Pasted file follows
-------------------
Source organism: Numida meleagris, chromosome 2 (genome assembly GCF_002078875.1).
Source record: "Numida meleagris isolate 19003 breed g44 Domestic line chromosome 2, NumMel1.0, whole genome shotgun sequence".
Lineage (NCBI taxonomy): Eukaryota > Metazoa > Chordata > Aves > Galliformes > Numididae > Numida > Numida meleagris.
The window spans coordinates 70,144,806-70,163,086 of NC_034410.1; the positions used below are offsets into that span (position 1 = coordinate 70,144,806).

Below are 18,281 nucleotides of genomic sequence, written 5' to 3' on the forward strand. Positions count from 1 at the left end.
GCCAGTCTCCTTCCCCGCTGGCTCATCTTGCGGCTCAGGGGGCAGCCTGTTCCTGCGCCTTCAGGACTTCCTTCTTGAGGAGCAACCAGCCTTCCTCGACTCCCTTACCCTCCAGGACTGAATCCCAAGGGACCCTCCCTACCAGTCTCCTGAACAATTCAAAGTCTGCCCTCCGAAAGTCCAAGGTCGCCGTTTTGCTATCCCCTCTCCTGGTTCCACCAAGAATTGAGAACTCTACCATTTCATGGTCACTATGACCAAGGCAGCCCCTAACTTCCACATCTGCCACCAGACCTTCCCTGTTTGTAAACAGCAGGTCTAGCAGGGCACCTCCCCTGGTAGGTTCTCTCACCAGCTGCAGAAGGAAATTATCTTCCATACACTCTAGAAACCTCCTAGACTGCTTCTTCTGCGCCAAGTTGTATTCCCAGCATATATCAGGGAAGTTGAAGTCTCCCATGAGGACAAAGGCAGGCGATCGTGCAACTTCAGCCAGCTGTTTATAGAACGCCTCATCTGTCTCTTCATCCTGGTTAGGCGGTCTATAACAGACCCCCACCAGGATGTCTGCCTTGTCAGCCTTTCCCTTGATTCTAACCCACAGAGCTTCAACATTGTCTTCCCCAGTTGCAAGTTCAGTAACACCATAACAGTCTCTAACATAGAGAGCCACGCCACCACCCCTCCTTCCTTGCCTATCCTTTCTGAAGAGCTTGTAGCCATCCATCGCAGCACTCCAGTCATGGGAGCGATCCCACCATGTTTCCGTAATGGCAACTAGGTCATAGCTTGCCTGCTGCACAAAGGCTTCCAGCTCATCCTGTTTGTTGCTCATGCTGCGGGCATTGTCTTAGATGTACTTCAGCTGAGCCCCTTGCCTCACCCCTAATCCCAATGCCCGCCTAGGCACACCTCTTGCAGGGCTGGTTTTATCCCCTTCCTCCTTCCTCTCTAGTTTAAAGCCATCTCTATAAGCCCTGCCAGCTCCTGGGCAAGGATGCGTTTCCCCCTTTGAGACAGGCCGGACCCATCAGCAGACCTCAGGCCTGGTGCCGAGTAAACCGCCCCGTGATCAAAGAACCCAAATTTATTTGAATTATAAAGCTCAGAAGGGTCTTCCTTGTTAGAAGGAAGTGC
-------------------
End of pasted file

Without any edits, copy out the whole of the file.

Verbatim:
Source organism: Numida meleagris, chromosome 2 (genome assembly GCF_002078875.1).
Source record: "Numida meleagris isolate 19003 breed g44 Domestic line chromosome 2, NumMel1.0, whole genome shotgun sequence".
Lineage (NCBI taxonomy): Eukaryota > Metazoa > Chordata > Aves > Galliformes > Numididae > Numida > Numida meleagris.
The window spans coordinates 70,144,806-70,163,086 of NC_034410.1; the positions used below are offsets into that span (position 1 = coordinate 70,144,806).

Below are 18,281 nucleotides of genomic sequence, written 5' to 3' on the forward strand. Positions count from 1 at the left end.
GCCAGTCTCCTTCCCCGCTGGCTCATCTTGCGGCTCAGGGGGCAGCCTGTTCCTGCGCCTTCAGGACTTCCTTCTTGAGGAGCAACCAGCCTTCCTCGACTCCCTTACCCTCCAGGACTGAATCCCAAGGGACCCTCCCTACCAGTCTCCTGAACAATTCAAAGTCTGCCCTCCGAAAGTCCAAGGTCGCCGTTTTGCTATCCCCTCTCCTGGTTCCACCAAGAATTGAGAACTCTACCATTTCATGGTCACTATGACCAAGGCAGCCCCTAACTTCCACATCTGCCACCAGACCTTCCCTGTTTGTAAACAGCAGGTCTAGCAGGGCACCTCCCCTGGTAGGTTCTCTCACCAGCTGCAGAAGGAAATTATCTTCCATACACTCTAGAAACCTCCTAGACTGCTTCTTCTGCGCCAAGTTGTATTCCCAGCATATATCAGGGAAGTTGAAGTCTCCCATGAGGACAAAGGCAGGCGATCGTGCAACTTCAGCCAGCTGTTTATAGAACGCCTCATCTGTCTCTTCATCCTGGTTAGGCGGTCTATAACAGACCCCCACCAGGATGTCTGCCTTGTCAGCCTTTCCCTTGATTCTAACCCACAGAGCTTCAACATTGTCTTCCCCAGTTGCAAGTTCAGTAACACCATAACAGTCTCTAACATAGAGAGCCACGCCACCACCCCTCCTTCCTTGCCTATCCTTTCTGAAGAGCTTGTAGCCATCCATCGCAGCACTCCAGTCATGGGAGCGATCCCACCATGTTTCCGTAATGGCAACTAGGTCATAGCTTGCCTGCTGCACAAAGGCTTCCAGCTCATCCTGTTTGTTGCTCATGCTGCGGGCATTGTCTTAGATGTACTTCAGCTGAGCCCCTTGCCTCACCCCTAATCCCAATGCCCGCCTAGGCACACCTCTTGCAGGGCTGGTTTTATCCCCTTCCTCCTTCCTCTCTAGTTTAAAGCCATCTCTATAAGCCCTGCCAGCTCCTGGGCAAGGATGCGTTTCCCCCTTTGAGACAGGCCGGACCCATCAGCAGACCTCAGGCCTGGTGCCGAGTAAACCGCCCCGTGATCAAAGAACCCAAATTTATTTGAATTATAAAGCTCAGAAGGGTCTTCCTTGTTAGAAGGAAGTGC